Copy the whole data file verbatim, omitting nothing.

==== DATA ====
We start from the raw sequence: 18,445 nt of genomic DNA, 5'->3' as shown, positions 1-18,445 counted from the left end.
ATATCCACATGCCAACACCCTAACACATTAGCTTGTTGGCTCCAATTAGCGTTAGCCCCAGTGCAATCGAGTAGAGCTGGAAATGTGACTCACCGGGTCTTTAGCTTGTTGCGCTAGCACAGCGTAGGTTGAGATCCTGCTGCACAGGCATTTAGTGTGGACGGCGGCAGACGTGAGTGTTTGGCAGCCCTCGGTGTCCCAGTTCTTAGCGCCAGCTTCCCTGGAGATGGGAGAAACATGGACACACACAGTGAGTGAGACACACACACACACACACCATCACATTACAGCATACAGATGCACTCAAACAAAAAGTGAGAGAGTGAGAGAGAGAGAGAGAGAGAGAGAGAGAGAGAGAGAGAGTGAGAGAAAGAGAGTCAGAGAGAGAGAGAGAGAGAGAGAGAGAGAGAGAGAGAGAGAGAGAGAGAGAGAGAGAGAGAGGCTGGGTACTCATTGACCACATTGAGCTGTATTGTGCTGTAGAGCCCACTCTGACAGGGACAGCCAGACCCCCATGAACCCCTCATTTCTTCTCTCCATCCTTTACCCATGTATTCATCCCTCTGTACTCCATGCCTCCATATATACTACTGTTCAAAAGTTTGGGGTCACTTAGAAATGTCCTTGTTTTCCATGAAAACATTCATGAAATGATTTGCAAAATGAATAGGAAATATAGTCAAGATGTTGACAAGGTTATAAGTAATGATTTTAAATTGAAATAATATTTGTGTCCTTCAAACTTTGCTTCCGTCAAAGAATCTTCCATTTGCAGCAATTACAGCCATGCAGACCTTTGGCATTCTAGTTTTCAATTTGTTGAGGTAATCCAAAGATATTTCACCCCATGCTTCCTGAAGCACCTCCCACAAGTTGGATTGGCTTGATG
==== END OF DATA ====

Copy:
We start from the raw sequence: 18,445 nt of genomic DNA, 5'->3' as shown, positions 1-18,445 counted from the left end.
ATATCCACATGCCAACACCCTAACACATTAGCTTGTTGGCTCCAATTAGCGTTAGCCCCAGTGCAATCGAGTAGAGCTGGAAATGTGACTCACCGGGTCTTTAGCTTGTTGCGCTAGCACAGCGTAGGTTGAGATCCTGCTGCACAGGCATTTAGTGTGGACGGCGGCAGACGTGAGTGTTTGGCAGCCCTCGGTGTCCCAGTTCTTAGCGCCAGCTTCCCTGGAGATGGGAGAAACATGGACACACACAGTGAGTGAGACACACACACACACACACCATCACATTACAGCATACAGATGCACTCAAACAAAAAGTGAGAGAGTGAGAGAGAGAGAGAGAGAGAGAGAGAGAGAGAGAGAGAGTGAGAGAAAGAGAGTCAGAGAGAGAGAGAGAGAGAGAGAGAGAGAGAGAGAGAGAGAGAGAGAGAGAGAGAGAGAGAGGCTGGGTACTCATTGACCACATTGAGCTGTATTGTGCTGTAGAGCCCACTCTGACAGGGACAGCCAGACCCCCATGAACCCCTCATTTCTTCTCTCCATCCTTTACCCATGTATTCATCCCTCTGTACTCCATGCCTCCATATATACTACTGTTCAAAAGTTTGGGGTCACTTAGAAATGTCCTTGTTTTCCATGAAAACATTCATGAAATGATTTGCAAAATGAATAGGAAATATAGTCAAGATGTTGACAAGGTTATAAGTAATGATTTTAAATTGAAATAATATTTGTGTCCTTCAAACTTTGCTTCCGTCAAAGAATCTTCCATTTGCAGCAATTACAGCCATGCAGACCTTTGGCATTCTAGTTTTCAATTTGTTGAGGTAATCCAAAGATATTTCACCCCATGCTTCCTGAAGCACCTCCCACAAGTTGGATTGGCTTGATG